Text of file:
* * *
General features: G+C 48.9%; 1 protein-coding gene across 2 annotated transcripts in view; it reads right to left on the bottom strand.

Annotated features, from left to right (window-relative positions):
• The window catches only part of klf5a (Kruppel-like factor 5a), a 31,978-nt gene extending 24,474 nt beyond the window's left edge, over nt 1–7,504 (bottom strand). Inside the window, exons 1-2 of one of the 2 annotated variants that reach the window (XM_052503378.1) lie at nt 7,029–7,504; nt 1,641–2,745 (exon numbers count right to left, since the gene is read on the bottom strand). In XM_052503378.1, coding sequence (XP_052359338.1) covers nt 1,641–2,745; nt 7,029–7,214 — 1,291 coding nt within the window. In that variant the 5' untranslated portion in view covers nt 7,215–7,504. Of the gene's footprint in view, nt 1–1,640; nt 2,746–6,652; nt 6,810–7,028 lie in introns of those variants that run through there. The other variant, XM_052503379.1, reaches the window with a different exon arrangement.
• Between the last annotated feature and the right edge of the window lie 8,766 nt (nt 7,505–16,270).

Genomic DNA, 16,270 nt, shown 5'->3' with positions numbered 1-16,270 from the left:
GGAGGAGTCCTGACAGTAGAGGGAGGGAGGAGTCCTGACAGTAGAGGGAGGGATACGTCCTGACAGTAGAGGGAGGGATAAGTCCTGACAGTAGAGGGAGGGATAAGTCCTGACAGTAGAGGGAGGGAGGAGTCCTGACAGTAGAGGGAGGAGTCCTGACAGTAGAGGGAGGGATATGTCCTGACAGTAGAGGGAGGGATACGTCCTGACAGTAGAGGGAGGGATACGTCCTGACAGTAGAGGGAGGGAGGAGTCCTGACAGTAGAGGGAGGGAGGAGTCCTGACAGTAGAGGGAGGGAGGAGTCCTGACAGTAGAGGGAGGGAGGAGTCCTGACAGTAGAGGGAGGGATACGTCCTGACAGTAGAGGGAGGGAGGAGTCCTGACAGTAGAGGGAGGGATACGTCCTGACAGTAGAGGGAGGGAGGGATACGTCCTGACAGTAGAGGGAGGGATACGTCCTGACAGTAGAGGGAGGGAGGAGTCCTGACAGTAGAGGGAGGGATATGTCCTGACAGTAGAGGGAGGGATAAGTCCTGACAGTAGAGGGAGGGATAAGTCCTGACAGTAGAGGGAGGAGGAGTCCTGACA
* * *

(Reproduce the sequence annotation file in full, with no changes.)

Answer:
General features: G+C 48.9%; 1 protein-coding gene across 2 annotated transcripts in view; it reads right to left on the bottom strand.

Annotated features, from left to right (window-relative positions):
• The window catches only part of klf5a (Kruppel-like factor 5a), a 31,978-nt gene extending 24,474 nt beyond the window's left edge, over nt 1–7,504 (bottom strand). Inside the window, exons 1-2 of one of the 2 annotated variants that reach the window (XM_052503378.1) lie at nt 7,029–7,504; nt 1,641–2,745 (exon numbers count right to left, since the gene is read on the bottom strand). In XM_052503378.1, coding sequence (XP_052359338.1) covers nt 1,641–2,745; nt 7,029–7,214 — 1,291 coding nt within the window. In that variant the 5' untranslated portion in view covers nt 7,215–7,504. Of the gene's footprint in view, nt 1–1,640; nt 2,746–6,652; nt 6,810–7,028 lie in introns of those variants that run through there. The other variant, XM_052503379.1, reaches the window with a different exon arrangement.
• Between the last annotated feature and the right edge of the window lie 8,766 nt (nt 7,505–16,270).

Genomic DNA, 16,270 nt, shown 5'->3' with positions numbered 1-16,270 from the left:
GGAGGAGTCCTGACAGTAGAGGGAGGGAGGAGTCCTGACAGTAGAGGGAGGGATACGTCCTGACAGTAGAGGGAGGGATAAGTCCTGACAGTAGAGGGAGGGATAAGTCCTGACAGTAGAGGGAGGGAGGAGTCCTGACAGTAGAGGGAGGAGTCCTGACAGTAGAGGGAGGGATATGTCCTGACAGTAGAGGGAGGGATACGTCCTGACAGTAGAGGGAGGGATACGTCCTGACAGTAGAGGGAGGGAGGAGTCCTGACAGTAGAGGGAGGGAGGAGTCCTGACAGTAGAGGGAGGGAGGAGTCCTGACAGTAGAGGGAGGGAGGAGTCCTGACAGTAGAGGGAGGGATACGTCCTGACAGTAGAGGGAGGGAGGAGTCCTGACAGTAGAGGGAGGGATACGTCCTGACAGTAGAGGGAGGGAGGGATACGTCCTGACAGTAGAGGGAGGGATACGTCCTGACAGTAGAGGGAGGGAGGAGTCCTGACAGTAGAGGGAGGGATATGTCCTGACAGTAGAGGGAGGGATAAGTCCTGACAGTAGAGGGAGGGATAAGTCCTGACAGTAGAGGGAGGAGGAGTCCTGACA